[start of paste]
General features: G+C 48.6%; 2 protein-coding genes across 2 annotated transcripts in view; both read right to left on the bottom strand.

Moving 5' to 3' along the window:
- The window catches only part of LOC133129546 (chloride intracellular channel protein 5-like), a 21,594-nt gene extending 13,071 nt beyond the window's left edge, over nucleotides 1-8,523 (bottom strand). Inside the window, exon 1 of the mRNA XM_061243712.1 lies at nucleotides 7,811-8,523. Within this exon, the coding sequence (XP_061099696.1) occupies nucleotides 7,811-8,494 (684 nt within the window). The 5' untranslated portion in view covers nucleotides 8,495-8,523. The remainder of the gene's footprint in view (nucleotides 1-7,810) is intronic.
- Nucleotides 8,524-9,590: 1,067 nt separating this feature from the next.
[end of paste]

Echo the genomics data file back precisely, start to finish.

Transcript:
General features: G+C 48.6%; 2 protein-coding genes across 2 annotated transcripts in view; both read right to left on the bottom strand.

Moving 5' to 3' along the window:
- The window catches only part of LOC133129546 (chloride intracellular channel protein 5-like), a 21,594-nt gene extending 13,071 nt beyond the window's left edge, over nucleotides 1-8,523 (bottom strand). Inside the window, exon 1 of the mRNA XM_061243712.1 lies at nucleotides 7,811-8,523. Within this exon, the coding sequence (XP_061099696.1) occupies nucleotides 7,811-8,494 (684 nt within the window). The 5' untranslated portion in view covers nucleotides 8,495-8,523. The remainder of the gene's footprint in view (nucleotides 1-7,810) is intronic.
- Nucleotides 8,524-9,590: 1,067 nt separating this feature from the next.